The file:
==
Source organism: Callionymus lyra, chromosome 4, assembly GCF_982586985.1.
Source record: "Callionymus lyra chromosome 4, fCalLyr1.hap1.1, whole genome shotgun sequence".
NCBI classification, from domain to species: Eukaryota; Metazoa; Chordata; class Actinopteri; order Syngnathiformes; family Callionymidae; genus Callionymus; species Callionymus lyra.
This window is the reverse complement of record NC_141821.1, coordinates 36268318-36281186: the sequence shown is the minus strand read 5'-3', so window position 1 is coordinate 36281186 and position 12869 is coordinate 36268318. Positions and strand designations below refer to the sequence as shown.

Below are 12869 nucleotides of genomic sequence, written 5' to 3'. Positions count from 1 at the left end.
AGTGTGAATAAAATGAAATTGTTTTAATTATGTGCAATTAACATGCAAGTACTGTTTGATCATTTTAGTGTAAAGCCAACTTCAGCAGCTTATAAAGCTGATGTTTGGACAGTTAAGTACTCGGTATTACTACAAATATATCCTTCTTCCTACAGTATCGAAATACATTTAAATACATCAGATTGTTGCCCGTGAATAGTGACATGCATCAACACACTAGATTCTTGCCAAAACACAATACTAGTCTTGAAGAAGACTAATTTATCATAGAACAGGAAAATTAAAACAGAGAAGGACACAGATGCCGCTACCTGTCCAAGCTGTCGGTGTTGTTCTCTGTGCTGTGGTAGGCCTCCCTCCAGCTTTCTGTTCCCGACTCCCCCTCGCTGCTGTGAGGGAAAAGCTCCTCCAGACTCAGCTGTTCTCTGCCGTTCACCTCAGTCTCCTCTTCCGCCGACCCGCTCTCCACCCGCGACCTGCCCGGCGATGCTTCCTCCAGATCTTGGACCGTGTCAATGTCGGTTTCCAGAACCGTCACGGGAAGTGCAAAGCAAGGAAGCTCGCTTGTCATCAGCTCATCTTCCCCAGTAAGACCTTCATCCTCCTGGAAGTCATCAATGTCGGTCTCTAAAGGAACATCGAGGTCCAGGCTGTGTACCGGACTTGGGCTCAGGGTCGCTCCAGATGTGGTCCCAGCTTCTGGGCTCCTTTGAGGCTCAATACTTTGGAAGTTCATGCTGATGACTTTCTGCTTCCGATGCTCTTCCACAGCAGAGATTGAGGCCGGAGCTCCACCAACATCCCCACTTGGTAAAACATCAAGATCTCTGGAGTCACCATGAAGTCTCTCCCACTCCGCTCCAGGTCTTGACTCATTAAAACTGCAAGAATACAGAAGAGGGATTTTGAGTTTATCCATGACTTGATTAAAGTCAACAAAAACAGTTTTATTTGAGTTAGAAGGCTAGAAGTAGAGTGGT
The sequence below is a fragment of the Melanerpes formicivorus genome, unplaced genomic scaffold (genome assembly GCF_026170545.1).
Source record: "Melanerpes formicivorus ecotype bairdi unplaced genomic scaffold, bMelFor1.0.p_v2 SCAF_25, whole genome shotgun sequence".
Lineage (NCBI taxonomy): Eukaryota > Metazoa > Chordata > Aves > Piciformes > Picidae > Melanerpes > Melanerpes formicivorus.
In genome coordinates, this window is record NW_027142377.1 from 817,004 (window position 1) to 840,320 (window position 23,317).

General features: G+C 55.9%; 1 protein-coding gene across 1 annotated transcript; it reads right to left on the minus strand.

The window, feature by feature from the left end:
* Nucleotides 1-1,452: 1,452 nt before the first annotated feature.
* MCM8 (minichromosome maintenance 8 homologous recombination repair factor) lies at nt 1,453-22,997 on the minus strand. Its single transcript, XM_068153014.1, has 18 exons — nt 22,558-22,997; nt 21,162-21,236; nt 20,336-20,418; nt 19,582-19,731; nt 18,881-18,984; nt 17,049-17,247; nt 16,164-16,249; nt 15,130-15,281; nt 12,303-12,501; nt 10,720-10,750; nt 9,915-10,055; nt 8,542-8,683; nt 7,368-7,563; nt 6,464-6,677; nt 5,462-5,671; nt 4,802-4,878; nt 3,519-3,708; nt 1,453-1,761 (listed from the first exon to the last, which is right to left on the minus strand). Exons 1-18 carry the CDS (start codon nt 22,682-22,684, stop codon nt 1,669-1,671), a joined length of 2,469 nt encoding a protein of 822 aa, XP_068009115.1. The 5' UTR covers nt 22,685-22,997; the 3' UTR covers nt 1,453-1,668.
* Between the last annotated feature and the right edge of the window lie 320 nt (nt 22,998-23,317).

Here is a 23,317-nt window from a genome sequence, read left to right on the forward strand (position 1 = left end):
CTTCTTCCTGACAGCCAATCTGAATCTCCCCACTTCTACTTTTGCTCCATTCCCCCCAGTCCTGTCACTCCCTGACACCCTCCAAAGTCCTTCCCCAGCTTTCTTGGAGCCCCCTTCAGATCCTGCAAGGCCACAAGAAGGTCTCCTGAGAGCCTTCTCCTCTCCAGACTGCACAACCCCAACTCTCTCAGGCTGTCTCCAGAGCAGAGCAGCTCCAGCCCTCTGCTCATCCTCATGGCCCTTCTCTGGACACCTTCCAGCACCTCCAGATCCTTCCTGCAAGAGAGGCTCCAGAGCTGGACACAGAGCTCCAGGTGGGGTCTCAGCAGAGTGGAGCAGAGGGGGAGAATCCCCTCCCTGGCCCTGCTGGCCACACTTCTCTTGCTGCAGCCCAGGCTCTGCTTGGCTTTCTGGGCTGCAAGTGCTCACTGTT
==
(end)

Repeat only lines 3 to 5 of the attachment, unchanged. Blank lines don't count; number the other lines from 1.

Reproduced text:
NCBI classification, from domain to species: Eukaryota; Metazoa; Chordata; class Actinopteri; order Syngnathiformes; family Callionymidae; genus Callionymus; species Callionymus lyra.
This window is the reverse complement of record NC_141821.1, coordinates 36268318-36281186: the sequence shown is the minus strand read 5'-3', so window position 1 is coordinate 36281186 and position 12869 is coordinate 36268318. Positions and strand designations below refer to the sequence as shown.

Below are 12869 nucleotides of genomic sequence, written 5' to 3'. Positions count from 1 at the left end.